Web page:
If you have a garden pond, you might be wondering what fish to stock. Goldfish are the obvious choice! These fish are descended from wild carp, so they do very well in an outdoor pond setting. Goldfish are also less expensive than Koi, which are also not as easy to care for as traditional goldfish.
But with over 200 varieties of goldfish to choose from, which do you go for?
One of our favorite goldfish varieties is the Sarasa Comet (Carassius auratus). These fish are beautiful, easy to look after, and can be personable and interactive with their owners, too. So, the Comet is the perfect choice for the beginner or experienced aquarist alike.
The Sarasa Comet is often confused with its close relative, the ornamental carp or Koi. Koi tend to grow bigger than Comets and have facial barbels that are lacking on the Comet.
Comets, like all species of regular goldfish, are not found in the wild environment. That’s because these fish are artificial! Goldfish originated in China, having been selectively bred during the Tang dynasty to create a brightly colored, ornamental pond fish. From there, the fish were traded with Japan and later in the US and Europe.
Since then, the goldfish has become the traditional child’s pet. Unfortunately, that has led to the fish being kept in unsuitable conditions, such as fishbowls and small tanks, often with inadequate filtration.
That said, there are a few “wild” goldfish populations in various locations around the world. These fish were most likely released into the wild environment by their owners because the fish outgrew their aquarium. However, because they’re so brightly colored, these naturalized goldfish are quickly snatched by predators and don’t generally live for very long.
The Sarasa Comet fish is unsuitable for life in an aquarium unless you have an extensive setup. That’s because these fish can grow up to 14 inches in length! Contrary to popular fish myths, goldfish don’t grow according to the size of their tank. So, that tiny 2-inch fish you brought home from the fish store will quickly grow to be a monster that’s too big for your 20-gallon tank!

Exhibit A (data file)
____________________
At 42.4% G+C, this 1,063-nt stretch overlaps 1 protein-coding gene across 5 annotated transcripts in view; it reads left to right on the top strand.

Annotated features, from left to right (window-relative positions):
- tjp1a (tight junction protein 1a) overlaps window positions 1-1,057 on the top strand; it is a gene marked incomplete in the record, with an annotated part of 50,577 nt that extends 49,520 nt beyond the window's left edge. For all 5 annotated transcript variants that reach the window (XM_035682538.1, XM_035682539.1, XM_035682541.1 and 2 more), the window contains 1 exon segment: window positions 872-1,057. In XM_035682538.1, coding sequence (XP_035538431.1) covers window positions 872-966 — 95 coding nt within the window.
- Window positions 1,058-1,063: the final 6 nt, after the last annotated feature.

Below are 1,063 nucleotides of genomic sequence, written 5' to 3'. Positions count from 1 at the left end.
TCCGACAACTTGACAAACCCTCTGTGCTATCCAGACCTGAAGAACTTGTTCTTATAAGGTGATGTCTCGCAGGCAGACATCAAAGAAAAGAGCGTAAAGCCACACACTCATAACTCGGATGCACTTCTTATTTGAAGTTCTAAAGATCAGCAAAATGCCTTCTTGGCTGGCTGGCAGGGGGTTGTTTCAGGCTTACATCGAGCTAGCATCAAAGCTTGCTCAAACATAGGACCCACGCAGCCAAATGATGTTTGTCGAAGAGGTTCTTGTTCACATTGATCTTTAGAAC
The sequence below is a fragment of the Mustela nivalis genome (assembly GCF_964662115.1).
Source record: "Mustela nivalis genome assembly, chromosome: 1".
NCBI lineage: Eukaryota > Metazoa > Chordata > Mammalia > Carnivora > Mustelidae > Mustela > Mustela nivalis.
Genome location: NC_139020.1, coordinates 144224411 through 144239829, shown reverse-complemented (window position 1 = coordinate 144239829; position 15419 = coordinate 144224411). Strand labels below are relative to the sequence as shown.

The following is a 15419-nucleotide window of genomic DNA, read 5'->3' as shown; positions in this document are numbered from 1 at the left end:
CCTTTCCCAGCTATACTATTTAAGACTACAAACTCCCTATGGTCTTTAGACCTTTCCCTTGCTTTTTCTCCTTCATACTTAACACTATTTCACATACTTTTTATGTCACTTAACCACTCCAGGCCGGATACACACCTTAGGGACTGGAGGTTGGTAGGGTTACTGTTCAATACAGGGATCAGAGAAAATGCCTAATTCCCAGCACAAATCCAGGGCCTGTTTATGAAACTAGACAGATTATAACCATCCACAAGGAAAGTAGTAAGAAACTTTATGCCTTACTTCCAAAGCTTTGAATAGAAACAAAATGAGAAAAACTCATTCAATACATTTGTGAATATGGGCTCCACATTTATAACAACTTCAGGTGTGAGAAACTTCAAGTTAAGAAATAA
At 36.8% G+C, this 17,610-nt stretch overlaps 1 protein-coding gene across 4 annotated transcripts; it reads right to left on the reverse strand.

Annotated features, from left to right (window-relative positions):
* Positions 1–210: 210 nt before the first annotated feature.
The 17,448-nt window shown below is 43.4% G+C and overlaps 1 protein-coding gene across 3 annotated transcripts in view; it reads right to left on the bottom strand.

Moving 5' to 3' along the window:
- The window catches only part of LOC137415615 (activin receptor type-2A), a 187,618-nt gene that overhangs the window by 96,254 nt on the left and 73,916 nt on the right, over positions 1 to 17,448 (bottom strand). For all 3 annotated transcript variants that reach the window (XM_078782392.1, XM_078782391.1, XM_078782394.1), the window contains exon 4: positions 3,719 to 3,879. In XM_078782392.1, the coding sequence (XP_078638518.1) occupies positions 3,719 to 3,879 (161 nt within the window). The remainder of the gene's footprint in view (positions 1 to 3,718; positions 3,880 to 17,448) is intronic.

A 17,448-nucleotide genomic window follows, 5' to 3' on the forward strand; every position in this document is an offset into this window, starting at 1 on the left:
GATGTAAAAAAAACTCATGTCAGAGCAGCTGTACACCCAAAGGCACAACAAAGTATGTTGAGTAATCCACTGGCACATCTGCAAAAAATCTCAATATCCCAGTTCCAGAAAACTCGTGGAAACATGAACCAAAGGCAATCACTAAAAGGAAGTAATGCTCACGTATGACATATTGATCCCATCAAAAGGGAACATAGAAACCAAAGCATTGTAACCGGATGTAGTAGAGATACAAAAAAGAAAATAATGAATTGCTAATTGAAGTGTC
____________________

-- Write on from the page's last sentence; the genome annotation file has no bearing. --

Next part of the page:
Sarasa Comets are red, gold, and white. Comets have a single caudal fin and erect dorsal, being slightly more slender-bodied than the common goldfish, although they are fundamentally the same shape.
Juvenile Comets are a metallic brown color, harking back to their wild relatives and camouflaged to protect them from predators. The full variegated color of the Sarasa Comet doesn’t emerge until the fish are around eight months old.
Sarasa Comets can live for up to 20 years when kept in a spacious habitat and fed a good diet. However, the typical lifespan for this fish species is 10 to 15 years. Generally, Comets kept in a larger fish pond live much longer than those kept in an aquarium.
Like most goldfish species, Comets are incredibly food-oriented, spending much of their time foraging for tidbits.
Unfortunately, that can lead to the uprooting of aquatic plants and disturbance of the substrate. That’s not a problem in a pond, but if you keep these fish in an aquarium, their digging can wreak havoc on your aquascape. However, you can get around that by weighing down your aquarium plants with large rocks that the fish can’t easily move. Goldfish also eat certain plant species, especially those that put out tender new leaves and stems.
Pond-dwelling Comets are more active fish during the spring and summer months when the water temperatures warm up. That’s because food is more abundant, and the fish are ready to begin breeding, which they do readily and frequently.
In winter, with cooler temperatures, the fish are much less active, even losing interest in food. That’s perfectly normal behavior and shouldn’t be a cause for concern.
If you keep these fish in a tank, they remain pretty lively and active all year round.
Do Sarasa Comets Get Along With Other Fish?
As with other goldfish species, Sarasa Comets are very friendly, peaceful fish that get along well within groups of their own species and other tank mates. Although they’re not schooling fish, Comets will happily swim around in groups rather than spending time alone. In fact, you should keep goldfish in small groups, as life in solitude stresses the fish, leading to poor health and failure to thrive.